Tax on Breathing.–In the time of Anastasius, emperor of the east, the capitation, or personal tax was called a tax on breathing, animarum tributum.” The same expression might still be used with great propriety to designate the personal tax which States or towns impose on their citizens for property beyond their territory and jurisdiction; for such taxes are in fact taxes on breathing, or existence in the place where a person does his breathing and not where his property is located. So long as this rule exists, there can be little doubt that people will resort to those places where breathing is made easy, free, and least expensive; neither can there be any doubt, that if the State makes breathing difficult, it will pay the penalty in loss of population and wealth. People will always be most sensitive to any obstruction to breathing.
Again, if we are to tax personal property beyond the sovereignty and jurisdiction of the taxing power by reason of the possession of the person of the owner, and for the purpose of augmenting the revenue; “why not,” says Mr. Lowrey, in the argument above referred to, carry the principle to its logical conclusion.” Why not tax real property also ? No reason can be given for a distinction, although pretexts claiming to be reasons may. One claim is as good as the other. A robber who should draw romantic distinctions between watches and purses would fail in business. If we are to be robbers in practice, let us, at least, secure some grace by honesty in our professions, and admit that what we thus take is not a tax received as the just recompense of a benefit conferred; but a compulsory levy, having its cause in our greed, and its justification in our power; and 'as these reasons are as good for a large levy as a small one, and the whole of a man's estate is greater than its part, why not take the whole ?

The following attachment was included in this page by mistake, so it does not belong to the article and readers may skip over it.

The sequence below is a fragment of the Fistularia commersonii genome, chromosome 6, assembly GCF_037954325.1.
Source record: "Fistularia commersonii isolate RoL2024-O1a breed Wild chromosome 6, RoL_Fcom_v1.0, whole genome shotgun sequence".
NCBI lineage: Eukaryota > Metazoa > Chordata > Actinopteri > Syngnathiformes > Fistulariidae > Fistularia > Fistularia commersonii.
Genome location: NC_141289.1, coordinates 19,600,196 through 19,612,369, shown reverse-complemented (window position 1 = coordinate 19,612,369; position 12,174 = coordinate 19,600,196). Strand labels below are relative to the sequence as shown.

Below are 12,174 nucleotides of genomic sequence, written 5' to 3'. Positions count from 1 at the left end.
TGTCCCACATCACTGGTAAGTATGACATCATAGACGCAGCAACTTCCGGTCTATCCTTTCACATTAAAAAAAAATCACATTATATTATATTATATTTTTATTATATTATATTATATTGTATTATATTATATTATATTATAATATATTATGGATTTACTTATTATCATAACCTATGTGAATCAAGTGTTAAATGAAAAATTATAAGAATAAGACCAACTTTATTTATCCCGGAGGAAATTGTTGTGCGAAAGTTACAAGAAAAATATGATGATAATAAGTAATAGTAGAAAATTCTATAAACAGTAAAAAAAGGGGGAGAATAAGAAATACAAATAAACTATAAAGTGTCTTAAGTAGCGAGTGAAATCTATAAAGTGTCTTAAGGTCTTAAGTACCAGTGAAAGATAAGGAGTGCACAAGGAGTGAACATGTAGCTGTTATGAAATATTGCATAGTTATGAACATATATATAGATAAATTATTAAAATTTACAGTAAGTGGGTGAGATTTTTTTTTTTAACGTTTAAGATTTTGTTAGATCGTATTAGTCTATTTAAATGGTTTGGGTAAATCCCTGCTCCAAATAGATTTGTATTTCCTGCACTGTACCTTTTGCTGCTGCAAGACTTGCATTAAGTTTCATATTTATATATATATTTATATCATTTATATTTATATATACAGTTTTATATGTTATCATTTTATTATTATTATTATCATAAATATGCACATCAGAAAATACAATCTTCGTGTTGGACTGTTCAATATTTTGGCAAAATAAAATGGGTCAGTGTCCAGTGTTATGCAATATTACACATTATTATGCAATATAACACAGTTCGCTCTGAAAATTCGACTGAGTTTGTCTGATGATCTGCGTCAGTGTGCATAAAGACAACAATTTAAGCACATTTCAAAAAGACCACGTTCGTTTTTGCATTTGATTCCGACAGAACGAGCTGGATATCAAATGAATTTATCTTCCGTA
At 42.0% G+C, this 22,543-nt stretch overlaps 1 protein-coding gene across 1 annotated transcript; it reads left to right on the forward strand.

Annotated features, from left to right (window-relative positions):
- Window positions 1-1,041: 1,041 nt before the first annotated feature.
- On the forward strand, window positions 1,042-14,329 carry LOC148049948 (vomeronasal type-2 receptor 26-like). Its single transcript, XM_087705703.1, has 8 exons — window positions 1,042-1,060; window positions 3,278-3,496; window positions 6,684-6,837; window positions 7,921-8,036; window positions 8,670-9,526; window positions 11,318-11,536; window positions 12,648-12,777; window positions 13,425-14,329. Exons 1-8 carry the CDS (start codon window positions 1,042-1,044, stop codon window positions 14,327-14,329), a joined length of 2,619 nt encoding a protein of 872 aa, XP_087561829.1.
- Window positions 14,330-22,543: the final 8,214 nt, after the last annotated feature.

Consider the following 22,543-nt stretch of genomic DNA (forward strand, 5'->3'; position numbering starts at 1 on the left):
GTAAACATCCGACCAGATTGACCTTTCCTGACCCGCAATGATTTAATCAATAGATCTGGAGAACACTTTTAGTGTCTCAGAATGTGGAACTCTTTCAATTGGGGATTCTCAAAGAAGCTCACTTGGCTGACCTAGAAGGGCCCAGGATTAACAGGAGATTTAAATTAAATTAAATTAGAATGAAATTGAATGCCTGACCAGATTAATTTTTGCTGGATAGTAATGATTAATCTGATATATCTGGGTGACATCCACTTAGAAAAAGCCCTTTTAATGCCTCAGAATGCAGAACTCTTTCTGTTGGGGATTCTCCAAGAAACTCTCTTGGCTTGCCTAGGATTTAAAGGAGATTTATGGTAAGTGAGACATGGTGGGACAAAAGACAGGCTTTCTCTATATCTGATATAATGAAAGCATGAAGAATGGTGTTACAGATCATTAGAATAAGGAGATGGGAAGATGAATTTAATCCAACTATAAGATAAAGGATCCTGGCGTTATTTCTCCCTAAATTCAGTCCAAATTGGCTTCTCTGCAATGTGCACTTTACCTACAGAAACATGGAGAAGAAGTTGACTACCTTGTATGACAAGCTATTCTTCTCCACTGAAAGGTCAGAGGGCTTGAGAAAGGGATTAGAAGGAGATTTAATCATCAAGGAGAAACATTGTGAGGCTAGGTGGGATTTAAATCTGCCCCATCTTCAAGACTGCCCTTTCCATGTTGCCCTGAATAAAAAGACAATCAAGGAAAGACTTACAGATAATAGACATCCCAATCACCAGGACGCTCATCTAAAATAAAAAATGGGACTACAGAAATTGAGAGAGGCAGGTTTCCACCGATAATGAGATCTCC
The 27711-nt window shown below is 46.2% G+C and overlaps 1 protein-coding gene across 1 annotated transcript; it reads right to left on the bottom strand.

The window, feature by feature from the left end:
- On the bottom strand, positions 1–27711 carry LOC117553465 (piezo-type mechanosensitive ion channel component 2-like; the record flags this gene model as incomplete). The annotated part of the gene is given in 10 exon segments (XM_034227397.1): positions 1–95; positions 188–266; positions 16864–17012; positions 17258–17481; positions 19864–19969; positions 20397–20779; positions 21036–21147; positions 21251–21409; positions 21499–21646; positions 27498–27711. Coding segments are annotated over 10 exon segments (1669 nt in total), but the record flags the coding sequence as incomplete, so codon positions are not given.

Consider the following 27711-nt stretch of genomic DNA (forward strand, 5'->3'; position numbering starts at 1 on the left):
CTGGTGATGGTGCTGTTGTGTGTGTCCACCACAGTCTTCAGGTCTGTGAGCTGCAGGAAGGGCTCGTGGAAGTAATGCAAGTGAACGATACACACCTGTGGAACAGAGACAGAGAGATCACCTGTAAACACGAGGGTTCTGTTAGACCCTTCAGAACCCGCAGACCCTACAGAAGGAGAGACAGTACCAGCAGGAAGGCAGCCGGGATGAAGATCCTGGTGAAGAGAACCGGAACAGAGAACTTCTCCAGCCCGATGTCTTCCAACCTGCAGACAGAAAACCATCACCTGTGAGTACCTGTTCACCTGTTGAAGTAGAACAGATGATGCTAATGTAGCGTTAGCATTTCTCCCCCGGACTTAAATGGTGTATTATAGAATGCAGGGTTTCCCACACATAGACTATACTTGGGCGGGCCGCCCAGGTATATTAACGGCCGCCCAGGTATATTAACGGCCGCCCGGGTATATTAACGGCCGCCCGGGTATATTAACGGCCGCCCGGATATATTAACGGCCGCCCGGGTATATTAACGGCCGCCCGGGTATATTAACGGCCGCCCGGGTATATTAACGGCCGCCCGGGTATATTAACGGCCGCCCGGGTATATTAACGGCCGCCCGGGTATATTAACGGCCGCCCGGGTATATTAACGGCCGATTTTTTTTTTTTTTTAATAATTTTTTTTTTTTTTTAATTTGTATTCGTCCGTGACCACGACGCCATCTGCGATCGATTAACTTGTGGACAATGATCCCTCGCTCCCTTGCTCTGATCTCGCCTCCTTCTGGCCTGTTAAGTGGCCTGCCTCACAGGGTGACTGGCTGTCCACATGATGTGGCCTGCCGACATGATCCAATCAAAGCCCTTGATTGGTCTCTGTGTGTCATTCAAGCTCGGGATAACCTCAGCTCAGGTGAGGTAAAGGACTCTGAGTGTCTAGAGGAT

“Still further; if we tax a man (in New York or Massachusetts) who has come from Connecticut or England to stay a year, for the property he has left behind, why not the man who has come for a week ?” If we are to do business upon the principle that “might makes right,” would it not be a brilliant stroke to station ourselves at all the avenues of ingress to the State, and cry, “stand and deliver to the passengers ?"
This maxim, "mobilia personam sequuntur," which we call a a legal fiction, when perverted from its original and beneficent purpose, therefore, deserves no better than to be called a legal lie; and it is worthy of note also that in Rome where the fiction originated, its applicability to property was never held, according to Savigny, to extend beyond Roman territory.
From the above citations and arguments, the conclusion would seem to be inevitable, that when a State assesses property situated beyond its territory and jurisdiction, and which its laws and processes are not competent or able to either reach or protect; or, assesses one of its own citizens in respect to such property, the act has no claim to be regarded as taxation, but is simply arbitrary taking, no ways different in principle from confiscation.
EFFECT OF THE FOURTEENTH AMENDMENT ON THE POWERS OF THE
STATES IN RESPECT TO THE ARBITRARY APPROPRIATION OF PRO
It is curious to note, that prior to the recent amendment to the Constitution of the United States, there does not appear to have been any restrictions on the power of the States of the Federal Union to deal with the persons and property of their citizens in any manner it may have seemed to a majority of their voters to be expedient.
That this was so in regard to persons is evident from the fact that, prior to the thirteenth amendment to the Constitution of the United States, a large number of the States exercised without question the power of holding a portion of their population in slavery; and in the States where slavery did not exist, the abrogation of this right and the non-exercise of the power was the voluntary act of the people themselves, and might have been resumed at any time, in case a majority had so determined.